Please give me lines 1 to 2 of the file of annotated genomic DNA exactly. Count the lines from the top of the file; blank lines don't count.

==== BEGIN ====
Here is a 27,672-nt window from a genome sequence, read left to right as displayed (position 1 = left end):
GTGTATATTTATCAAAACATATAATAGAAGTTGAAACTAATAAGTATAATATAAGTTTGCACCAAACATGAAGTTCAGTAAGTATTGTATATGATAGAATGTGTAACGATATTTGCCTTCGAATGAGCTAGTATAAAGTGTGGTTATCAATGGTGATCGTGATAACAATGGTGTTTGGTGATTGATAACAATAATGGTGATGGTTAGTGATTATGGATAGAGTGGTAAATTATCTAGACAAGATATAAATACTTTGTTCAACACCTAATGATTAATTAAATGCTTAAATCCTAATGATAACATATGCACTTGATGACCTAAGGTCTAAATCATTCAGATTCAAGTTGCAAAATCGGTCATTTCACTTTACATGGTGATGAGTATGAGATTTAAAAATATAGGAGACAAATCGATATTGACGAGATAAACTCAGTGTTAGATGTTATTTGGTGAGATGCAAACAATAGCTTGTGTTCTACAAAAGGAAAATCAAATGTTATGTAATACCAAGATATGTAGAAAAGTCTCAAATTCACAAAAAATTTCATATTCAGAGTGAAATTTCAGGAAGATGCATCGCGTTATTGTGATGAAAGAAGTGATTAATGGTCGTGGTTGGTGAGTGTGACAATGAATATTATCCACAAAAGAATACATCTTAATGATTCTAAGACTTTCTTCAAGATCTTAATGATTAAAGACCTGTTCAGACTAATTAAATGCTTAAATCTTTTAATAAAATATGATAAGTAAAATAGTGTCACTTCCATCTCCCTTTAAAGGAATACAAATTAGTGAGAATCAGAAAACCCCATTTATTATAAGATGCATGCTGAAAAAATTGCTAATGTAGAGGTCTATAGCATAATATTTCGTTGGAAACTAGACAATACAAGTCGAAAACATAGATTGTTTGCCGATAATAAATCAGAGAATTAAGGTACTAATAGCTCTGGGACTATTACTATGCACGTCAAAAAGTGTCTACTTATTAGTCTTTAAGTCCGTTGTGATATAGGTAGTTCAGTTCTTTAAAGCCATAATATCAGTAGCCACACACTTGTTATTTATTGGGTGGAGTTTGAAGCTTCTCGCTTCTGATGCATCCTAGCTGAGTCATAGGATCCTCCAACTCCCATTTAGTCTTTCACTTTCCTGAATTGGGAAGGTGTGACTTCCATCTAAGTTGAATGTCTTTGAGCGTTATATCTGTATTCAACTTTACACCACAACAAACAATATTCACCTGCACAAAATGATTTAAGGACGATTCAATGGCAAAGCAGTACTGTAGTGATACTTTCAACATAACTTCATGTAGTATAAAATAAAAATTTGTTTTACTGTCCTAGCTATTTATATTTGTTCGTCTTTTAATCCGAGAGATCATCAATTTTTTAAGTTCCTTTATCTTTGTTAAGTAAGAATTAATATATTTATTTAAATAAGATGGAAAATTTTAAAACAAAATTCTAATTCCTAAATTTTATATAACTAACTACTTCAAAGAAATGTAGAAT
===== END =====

Here is a 27,672-nt window from a genome sequence, read left to right as displayed (position 1 = left end):
GTGTATATTTATCAAAACATATAATAGAAGTTGAAACTAATAAGTATAATATAAGTTTGCACCAAACATGAAGTTCAGTAAGTATTGTATATGATAGAATGTGTAACGATATTTGCCTTCGAATGAGCTAGTATAAAGTGTGGTTATCAATGGTGATCGTGATAACAATGGTGTTTGGTGATTGATAACAATAATGGTGATGGTTAGTGATTATGGATAGAGTGGTAAATTATCTAGACAAGATATAAATACTTTGTTCAACACCTAATGATTAATTAAATGCTTAAATCCTAATGATAACATATGCACTTGATGACCTAAGGTCTAAATCATTCAGATTCAAGTTGCAAAATCGGTCATTTCACTTTACATGGTGATGAGTATGAGATTTAAAAATATAGGAGACAAATCGATATTGACGAGATAAACTCAGTGTTAGATGTTATTTGGTGAGATGCAAACAATAGCTTGTGTTCTACAAAAGGAAAATCAAATGTTATGTAATACCAAGATATGTAGAAAAGTCTCAAATTCACAAAAAATTTCATATTCAGAGTGAAATTTCAGGAAGATGCATCGCGTTATTGTGATGAAAGAAGTGATTAATGGTCGTGGTTGGTGAGTGTGACAATGAATATTATCCACAAAAGAATACATCTTAATGATTCTAAGACTTTCTTCAAGATCTTAATGATTAAAGACCTGTTCAGACTAATTAAATGCTTAAATCTTTTAATAAAATATGATAAGTAAAATAGTGTCACTTCCATCTCCCTTTAAAGGAATACAAATTAGTGAGAATCAGAAAACCCCATTTATTATAAGATGCATGCTGAAAAAATTGCTAATGTAGAGGTCTATAGCATAATATTTCGTTGGAAACTAGACAATACAAGTCGAAAACATAGATTGTTTGCCGATAATAAATCAGAGAATTAAGGTACTAATAGCTCTGGGACTATTACTATGCACGTCAAAAAGTGTCTACTTATTAGTCTTTAAGTCCGTTGTGATATAGGTAGTTCAGTTCTTTAAAGCCATAATATCAGTAGCCACACACTTGTTATTTATTGGGTGGAGTTTGAAGCTTCTCGCTTCTGATGCATCCTAGCTGAGTCATAGGATCCTCCAACTCCCATTTAGTCTTTCACTTTCCTGAATTGGGAAGGTGTGACTTCCATCTAAGTTGAATGTCTTTGAGCGTTATATCTGTATTCAACTTTACACCACAACAAACAATATTCACCTGCACAAAATGATTTAAGGACGATTCAATGGCAAAGCAGTACTGTAGTGATACTTTCAACATAACTTCATGTAGTATAAAATAAAAATTTGTTTTACTGTCCTAGCTATTTATATTTGTTCGTCTTTTAATCCGAGAGATCATCAATTTTTTAAGTTCCTTTATCTTTGTTAAGTAAGAATTAATATATTTATTTAAATAAGATGGAAAATTTTAAAACAAAATTCTAATTCCTAAATTTTATATAACTAACTACTTCAAAGAAATGTAGAAT